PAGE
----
John Elizabeth Stintzi
John Elizabeth Stintzi is a non-binary writer and award-winning poet who grew up on a cattle farm in northwestern Ontario. They teach critical and creative writing at the Kansas City Art Institute and have written two poetry chapbooks. In 2019, Stinzi was awarded the RBC Bronwen Wallace Award for Emerging Writers from the Writers’ Trust of Canada for poem, Selections, in Junebat – their full-length poetry book debut. They are also a recipient of the The Malahat Review’s Long Poem Prize. 2020 has been a big year for Stintzi, with the release of Junebat and their debut novel, Vanishing Monuments.
Souvankham Thammavongsa is the author of four poetry books, and the short story collection How to Pronounce Knife. Her stories have won an O. Henry Award and appeared in Harper’s Magazine, The Paris Review, The Atlantic, Granta, and other places. She was born in the Lao refugee camp in Nong Khai, Thailand, and grew up in Toronto. The New York Times said of her, “A talented new voice emerges.”
Dr. Cheryl Thompson is a public speaker, freelance writer and assistant professor at Ryerson University in the school of Creative Industries, who grew up in Scarborough, Ontario. Her research spans five fields, including: visual culture, media, adverting and consumer culture and Black Canadian studies. Thompson’s first book, Beauty in a Box: Detangling the Roots of Canada’s Black Beauty Culture, was published in 2019. It’s one of the first transnational feminist studies of Canada’s Black beauty culture. Her second book, Uncle: Race, Nostalgia, and the Politics of Loyalty, will be available in August.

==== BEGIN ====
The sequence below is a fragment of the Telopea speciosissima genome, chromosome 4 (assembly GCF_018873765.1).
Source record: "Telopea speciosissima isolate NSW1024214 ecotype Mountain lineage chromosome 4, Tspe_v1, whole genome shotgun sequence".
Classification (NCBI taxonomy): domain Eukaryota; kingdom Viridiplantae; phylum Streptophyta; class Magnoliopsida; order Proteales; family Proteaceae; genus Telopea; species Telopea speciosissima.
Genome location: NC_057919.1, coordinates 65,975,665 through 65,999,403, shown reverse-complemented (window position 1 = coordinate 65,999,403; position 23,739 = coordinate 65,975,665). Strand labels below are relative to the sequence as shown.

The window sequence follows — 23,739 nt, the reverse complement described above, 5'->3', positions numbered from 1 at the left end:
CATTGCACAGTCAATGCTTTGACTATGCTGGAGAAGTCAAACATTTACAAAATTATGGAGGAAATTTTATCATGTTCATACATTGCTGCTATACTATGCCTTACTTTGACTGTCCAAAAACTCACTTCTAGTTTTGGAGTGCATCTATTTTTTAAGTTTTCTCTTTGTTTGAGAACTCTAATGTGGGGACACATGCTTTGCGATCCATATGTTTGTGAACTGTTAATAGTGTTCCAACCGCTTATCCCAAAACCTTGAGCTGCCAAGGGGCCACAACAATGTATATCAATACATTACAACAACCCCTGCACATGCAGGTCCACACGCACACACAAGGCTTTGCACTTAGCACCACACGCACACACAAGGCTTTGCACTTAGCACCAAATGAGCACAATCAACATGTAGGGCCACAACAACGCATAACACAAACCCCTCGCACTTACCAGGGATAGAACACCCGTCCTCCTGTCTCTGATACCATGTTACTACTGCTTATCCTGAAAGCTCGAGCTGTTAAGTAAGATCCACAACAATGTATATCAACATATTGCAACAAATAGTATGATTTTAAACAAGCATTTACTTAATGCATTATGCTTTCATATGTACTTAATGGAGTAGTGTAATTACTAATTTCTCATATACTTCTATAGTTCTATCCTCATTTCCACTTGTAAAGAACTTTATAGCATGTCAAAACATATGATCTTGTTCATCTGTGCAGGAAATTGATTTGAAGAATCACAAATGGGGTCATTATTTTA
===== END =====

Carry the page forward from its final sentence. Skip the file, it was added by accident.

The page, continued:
Canadian First Nations two-spirit novelist, poet and editor Joshua Whitehead is an Oji-nêhiyaw member of Peguis First Nation in Manitoba. He is currently a Ph.D. candidate, a lecturer and Killam scholar at the University of Calgary, where he studies Indigenous literatures and cultures with a focus on gender and sexuality. His debut novel, Johnny Appleseed (2018), won the Lambda Literary Award for Gay Fiction and the Georges Bugnet Award for Fiction, and was longslisted for the Scotiabank Giller Prize. He is currently working on a third manuscript titled Making Love with the Land, to be published with Knopf Canada.
Evan Winter is an epic fantasy author and cinematographer who self-published his debut African-inspired novel, The Rage of Dragons, in 2017. After being re-released this year by Orbit Books, the novel became a #1 Amazon Bestseller and made the Canada Reads longlist. It is the first book in a four-book deal series, called The Burning. Book two, The Fires of Vengeance, is expected in November this year. Winter was born in England and grew up in Africa near the historical territory of his Xhosa ancestors. When his son was born, he realised that it was rare to see Africa represented in his genre, so he started writing. He now calls Canada home.